MEMPHIS, Tenn. — Here are five observations from the Warriors‘ 106-101 Game 2 road loss to the grizzlies on Tuesday night, which knotted the best-of-seven series at 1-1 as it shifts to San Francisco.
Dillon Brooks fouls Gary Payton II
This series was altered three minutes into Game 2. Gary Payton II rose for a transition layup and Dillon Brooks, from behind, whacked him across the head, sending Payton sprawling to the floor at an awkward angle. The fall fractured Payton’s left elbow. An MRI on Wednesday will determine the extent, but this is obviously a significant injury at the wrong time.
The Warriors were angry about the foul in the moment and carried that fury into their postgame comments. Brooks was ejected. Kerr yelled “get the fuck out of here” down to the Memphis bench after Brooks was tossed. Steph Curry called it “out of line.” Draymond Green labeled it a “bullshit” foul.
“The line is pretty clear,” Kerr said. “You don’t hit a guy when he’s in midair, club him and break his elbow. That’s where the line is.”
Here is the foul.
Memphis’ Dillon Brooks gets tossed for this foul on Golden State’s Gary Payton II.
Two games, two ejections between the Warriors and Grizzlies.
— The Athletic (@TheAthletic) May 4, 2022
Here is Kerr’s full postgame soundbite on the Brooks foul. He said of Payton: “This is a guy who’s been toiling the last six years trying to make it in this league. He finally found a home, playing his butt off this year in the playoffs. This should be the time of his life and guy comes in and whacks him across the head in midair. I have broken the code. Dillon Brooks broke the code. That’s how I see it.”
Steve Kerr: “Dillon Brooks broke the code.”
Here is Kerr’s full soundbite on the foul that injured Gary Payton II pic.twitter.com/QALedINMYo
— Anthony Slater (@anthonyVslater) May 4, 2022
The aftermath of the foul could affect both teams. The Warriors believe Brooks should be suspended. If searching for precedent, the most similar NBA foul this season was Grayson Allen‘s undercutting of Alex Caruso, which caused a hard fall that fractured Caruso’s wrist. Allen was suspended for one game. That’s the most likely result. The league is expected to make a decision in the coming days. Game 3 is Saturday.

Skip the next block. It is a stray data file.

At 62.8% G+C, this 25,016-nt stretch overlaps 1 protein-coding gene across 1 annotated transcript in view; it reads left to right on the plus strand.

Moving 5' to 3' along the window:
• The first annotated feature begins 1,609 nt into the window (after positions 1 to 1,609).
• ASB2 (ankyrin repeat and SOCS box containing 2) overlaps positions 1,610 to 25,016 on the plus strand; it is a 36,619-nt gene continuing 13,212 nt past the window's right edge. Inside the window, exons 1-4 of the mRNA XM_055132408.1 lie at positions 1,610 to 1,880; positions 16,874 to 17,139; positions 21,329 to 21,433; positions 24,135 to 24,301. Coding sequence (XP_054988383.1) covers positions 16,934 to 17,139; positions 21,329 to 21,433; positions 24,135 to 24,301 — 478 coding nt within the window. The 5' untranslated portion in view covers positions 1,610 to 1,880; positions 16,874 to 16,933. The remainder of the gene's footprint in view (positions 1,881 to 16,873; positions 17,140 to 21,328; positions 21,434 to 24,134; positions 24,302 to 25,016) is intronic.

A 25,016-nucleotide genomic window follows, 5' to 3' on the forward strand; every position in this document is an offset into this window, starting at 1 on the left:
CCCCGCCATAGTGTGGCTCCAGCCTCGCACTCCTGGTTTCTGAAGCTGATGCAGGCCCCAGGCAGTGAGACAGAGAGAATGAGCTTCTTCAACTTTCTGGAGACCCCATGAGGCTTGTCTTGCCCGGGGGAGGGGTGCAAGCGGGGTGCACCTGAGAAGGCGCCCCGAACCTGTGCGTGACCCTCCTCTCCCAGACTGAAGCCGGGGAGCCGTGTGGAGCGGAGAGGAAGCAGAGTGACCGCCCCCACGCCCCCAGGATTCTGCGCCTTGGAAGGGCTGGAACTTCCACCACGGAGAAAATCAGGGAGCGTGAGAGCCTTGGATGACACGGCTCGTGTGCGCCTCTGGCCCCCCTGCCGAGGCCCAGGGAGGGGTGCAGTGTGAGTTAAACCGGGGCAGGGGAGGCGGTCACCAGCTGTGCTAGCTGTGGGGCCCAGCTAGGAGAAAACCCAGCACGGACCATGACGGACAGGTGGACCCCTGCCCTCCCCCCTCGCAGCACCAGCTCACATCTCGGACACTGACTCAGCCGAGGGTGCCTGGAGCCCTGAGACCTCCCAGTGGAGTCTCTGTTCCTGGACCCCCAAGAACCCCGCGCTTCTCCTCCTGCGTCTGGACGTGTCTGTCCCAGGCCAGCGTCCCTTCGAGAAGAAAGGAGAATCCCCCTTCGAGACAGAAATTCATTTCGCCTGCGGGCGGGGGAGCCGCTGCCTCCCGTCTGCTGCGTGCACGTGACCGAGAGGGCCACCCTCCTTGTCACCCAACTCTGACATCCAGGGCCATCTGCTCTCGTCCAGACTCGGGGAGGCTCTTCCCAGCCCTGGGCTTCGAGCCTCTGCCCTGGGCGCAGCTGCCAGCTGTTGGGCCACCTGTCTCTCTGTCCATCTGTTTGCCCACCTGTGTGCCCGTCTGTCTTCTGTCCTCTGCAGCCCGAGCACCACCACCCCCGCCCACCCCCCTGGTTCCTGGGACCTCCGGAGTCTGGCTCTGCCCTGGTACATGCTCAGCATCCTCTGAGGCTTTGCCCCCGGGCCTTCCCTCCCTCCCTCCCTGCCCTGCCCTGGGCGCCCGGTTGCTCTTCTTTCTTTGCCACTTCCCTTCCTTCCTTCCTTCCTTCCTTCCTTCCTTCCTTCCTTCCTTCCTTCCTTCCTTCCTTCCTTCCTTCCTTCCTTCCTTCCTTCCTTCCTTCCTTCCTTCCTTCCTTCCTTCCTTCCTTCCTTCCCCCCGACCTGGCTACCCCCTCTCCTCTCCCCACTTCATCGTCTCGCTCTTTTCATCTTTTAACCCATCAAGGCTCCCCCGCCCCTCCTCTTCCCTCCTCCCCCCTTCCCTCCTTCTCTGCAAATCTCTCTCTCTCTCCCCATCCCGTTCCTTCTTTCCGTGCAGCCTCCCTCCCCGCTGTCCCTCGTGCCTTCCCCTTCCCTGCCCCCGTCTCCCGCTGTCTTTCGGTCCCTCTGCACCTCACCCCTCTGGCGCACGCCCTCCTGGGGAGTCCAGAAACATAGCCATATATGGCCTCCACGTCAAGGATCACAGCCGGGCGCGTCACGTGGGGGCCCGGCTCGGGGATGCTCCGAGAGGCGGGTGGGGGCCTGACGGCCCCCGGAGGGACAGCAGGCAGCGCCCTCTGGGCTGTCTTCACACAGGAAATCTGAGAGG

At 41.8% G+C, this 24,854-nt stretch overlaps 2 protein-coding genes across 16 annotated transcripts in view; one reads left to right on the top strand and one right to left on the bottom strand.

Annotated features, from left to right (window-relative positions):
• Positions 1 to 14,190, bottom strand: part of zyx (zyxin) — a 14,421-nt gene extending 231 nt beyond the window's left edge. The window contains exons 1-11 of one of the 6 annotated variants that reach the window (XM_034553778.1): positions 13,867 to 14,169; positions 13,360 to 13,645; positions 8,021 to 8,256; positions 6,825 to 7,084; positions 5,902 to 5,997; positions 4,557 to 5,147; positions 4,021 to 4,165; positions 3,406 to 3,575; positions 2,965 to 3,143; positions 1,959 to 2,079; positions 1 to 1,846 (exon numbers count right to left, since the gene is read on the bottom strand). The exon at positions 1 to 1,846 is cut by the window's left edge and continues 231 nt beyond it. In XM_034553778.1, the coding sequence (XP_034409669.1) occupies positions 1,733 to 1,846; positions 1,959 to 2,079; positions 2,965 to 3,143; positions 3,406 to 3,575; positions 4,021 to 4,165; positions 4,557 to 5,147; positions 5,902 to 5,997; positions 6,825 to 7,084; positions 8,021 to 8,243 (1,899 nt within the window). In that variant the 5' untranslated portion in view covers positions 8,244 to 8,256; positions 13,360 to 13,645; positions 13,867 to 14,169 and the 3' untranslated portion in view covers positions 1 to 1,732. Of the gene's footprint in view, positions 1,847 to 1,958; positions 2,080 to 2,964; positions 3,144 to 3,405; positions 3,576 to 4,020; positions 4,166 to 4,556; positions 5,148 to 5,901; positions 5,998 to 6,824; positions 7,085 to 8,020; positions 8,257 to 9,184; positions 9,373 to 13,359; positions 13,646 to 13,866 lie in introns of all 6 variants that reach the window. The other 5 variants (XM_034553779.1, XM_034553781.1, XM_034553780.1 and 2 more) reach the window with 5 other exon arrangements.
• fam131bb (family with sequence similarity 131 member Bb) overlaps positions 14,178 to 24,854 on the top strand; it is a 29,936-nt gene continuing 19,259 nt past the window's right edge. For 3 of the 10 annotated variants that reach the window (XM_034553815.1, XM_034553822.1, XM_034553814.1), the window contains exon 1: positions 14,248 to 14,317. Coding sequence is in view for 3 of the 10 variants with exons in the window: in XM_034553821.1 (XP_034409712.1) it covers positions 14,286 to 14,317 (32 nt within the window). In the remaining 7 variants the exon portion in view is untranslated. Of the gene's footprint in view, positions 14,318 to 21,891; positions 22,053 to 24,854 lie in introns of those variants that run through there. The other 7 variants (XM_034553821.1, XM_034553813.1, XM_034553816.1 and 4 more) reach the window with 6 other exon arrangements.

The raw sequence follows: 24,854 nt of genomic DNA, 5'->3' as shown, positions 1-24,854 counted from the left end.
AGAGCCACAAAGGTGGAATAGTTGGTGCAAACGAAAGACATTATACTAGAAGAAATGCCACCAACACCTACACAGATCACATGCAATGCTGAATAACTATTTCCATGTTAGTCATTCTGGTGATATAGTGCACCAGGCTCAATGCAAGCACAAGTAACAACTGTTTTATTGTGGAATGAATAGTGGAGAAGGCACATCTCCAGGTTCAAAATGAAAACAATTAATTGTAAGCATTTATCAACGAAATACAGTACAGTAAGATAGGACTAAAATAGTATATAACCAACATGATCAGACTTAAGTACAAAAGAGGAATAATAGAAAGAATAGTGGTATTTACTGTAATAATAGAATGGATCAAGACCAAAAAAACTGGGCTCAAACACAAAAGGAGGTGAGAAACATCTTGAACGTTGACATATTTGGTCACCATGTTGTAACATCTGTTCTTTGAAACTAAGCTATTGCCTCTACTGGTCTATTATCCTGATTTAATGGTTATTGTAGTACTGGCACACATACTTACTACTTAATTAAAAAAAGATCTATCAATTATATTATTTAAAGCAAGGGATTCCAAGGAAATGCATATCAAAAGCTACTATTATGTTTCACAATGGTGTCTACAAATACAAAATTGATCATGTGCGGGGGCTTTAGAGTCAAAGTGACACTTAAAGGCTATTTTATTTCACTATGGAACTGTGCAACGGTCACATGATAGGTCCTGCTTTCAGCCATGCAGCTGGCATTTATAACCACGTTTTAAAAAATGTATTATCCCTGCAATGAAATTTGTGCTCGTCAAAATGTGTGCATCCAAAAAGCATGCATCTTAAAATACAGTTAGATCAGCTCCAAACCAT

But Payton is the longer and more consequential loss. Brooks was brutal in Game 1, and Zaire Williamshis replacement, made a bunch of key shots in the second half of the Game 2 win.
Meanwhile, Payton had entered the starting lineup in this series because he was clearly the Warriors’ best option for guarding Ja Morant. Without Payton, Morant barbecued the Warriors’ remaining perimeter defenders for 47 points.
2. The inability to guard Morant without Payton
The Warriors continued to back off Morant on the perimeter and bait him into all the 3s he wanted. He took 12 of them. He’s now fired up 23 in two games, far and away the most he’s ever attempted in a two-game stretch.
Morant made five of those 12 3s in Game 2. That won’t be enough to spook the Warriors into running him off the line, but it’s a healthy enough number to make them pay for daring him into it. When it matters, though, he’s still trying to get to the rim and, now that Payton isn’t out there to determine him, the Warriors don’t have anybody who can remain in front.
It’s clear that the Grizzlies’ preferred matchup on Morant is jordan poole when he’s out there. With under two minutes left, they dialed up a high screen to get Andrew Wiggins off Morant and Poole onto him, knowing the Warriors would switch. Morant then roasted Poole for this go-ahead floater.
Morant did go directly at Wiggins on one crucial fourth-quarter possession. Wiggins forced Morant into the toughest shot he made in crunch time, an 11-foot leaner that the Warriors are comfortable seeing him attempt. Without Payton, they’ll likely start Wiggins on him in the coming days.
But the Grizzlies will just try to screen Wiggins off Morant and attack Poole or Klay Thompson, slowed laterally after his two leg injuries. Morant scored 18 of his 47 points in the final 6:11. Here were two more of those game-deciding buckets. In the first clip, he’s picking on Thompson on a switch, steaming right past him and scoring over Draymond Green’s contest.